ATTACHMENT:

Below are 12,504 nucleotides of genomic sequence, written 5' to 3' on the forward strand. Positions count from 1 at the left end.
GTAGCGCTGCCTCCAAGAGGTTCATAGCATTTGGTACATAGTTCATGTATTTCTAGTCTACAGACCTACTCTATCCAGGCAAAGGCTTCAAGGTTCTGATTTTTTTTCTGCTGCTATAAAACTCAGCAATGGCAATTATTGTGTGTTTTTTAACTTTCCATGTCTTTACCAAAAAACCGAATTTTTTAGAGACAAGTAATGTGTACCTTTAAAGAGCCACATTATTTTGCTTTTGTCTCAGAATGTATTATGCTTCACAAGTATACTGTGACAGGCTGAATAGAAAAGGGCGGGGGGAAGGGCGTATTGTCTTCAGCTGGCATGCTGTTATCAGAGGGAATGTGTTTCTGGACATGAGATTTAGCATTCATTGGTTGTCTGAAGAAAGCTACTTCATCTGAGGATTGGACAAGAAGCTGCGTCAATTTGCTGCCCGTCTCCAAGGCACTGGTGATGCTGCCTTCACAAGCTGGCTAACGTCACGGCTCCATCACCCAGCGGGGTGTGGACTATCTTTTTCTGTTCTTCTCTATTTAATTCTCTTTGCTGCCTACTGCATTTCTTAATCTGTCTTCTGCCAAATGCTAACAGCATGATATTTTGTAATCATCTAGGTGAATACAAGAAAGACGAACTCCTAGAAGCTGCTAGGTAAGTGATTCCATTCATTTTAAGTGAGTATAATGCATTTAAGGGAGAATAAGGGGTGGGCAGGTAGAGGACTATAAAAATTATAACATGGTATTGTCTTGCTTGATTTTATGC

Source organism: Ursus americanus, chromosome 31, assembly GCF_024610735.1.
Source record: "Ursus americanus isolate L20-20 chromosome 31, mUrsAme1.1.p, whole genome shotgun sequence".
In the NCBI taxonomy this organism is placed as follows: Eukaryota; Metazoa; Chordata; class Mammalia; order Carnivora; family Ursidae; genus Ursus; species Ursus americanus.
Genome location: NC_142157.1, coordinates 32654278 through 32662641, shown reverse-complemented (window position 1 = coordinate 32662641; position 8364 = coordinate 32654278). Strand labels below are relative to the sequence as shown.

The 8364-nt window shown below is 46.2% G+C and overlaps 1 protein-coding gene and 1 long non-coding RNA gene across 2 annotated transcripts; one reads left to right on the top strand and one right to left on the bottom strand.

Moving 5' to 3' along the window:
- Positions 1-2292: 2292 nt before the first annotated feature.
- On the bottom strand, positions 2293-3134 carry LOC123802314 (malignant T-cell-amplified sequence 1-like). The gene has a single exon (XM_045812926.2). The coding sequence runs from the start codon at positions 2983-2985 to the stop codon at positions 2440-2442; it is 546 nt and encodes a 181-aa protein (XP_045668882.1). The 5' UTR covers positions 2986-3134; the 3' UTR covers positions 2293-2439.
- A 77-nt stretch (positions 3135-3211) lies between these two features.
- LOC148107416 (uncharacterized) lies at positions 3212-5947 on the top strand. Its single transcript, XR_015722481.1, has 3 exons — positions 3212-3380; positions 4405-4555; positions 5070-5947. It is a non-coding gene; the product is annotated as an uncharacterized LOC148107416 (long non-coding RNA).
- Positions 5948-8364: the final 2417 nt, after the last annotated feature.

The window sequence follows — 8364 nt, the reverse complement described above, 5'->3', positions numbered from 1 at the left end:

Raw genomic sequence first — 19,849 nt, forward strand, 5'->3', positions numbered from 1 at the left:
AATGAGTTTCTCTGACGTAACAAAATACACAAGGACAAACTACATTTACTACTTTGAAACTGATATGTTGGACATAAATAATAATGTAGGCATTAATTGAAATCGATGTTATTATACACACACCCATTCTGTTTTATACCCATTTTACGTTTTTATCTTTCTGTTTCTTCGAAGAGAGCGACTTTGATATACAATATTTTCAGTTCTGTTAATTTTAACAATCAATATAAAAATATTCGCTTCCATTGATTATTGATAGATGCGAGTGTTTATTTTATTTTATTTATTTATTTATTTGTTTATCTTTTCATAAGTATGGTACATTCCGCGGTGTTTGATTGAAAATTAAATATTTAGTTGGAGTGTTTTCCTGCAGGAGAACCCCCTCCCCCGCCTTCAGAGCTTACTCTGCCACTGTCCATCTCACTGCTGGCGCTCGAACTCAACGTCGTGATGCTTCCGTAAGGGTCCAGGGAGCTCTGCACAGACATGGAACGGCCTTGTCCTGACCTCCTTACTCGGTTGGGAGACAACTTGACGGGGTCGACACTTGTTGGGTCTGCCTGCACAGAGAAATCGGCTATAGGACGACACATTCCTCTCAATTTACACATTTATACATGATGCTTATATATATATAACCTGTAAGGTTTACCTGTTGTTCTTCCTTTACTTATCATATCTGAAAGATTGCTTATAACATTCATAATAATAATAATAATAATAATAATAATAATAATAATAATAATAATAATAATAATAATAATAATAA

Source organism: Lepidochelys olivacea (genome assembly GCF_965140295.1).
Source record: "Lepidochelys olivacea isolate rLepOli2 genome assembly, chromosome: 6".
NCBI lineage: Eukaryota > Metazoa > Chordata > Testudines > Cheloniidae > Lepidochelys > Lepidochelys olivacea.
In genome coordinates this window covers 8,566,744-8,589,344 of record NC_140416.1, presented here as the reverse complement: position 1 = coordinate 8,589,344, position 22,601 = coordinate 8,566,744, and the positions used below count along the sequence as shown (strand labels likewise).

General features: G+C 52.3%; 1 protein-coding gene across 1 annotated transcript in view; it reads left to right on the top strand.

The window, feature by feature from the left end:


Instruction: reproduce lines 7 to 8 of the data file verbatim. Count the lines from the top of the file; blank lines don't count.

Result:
The 8364-nt window shown below is 46.2% G+C and overlaps 1 protein-coding gene and 1 long non-coding RNA gene across 2 annotated transcripts; one reads left to right on the top strand and one right to left on the bottom strand.

Moving 5' to 3' along the window: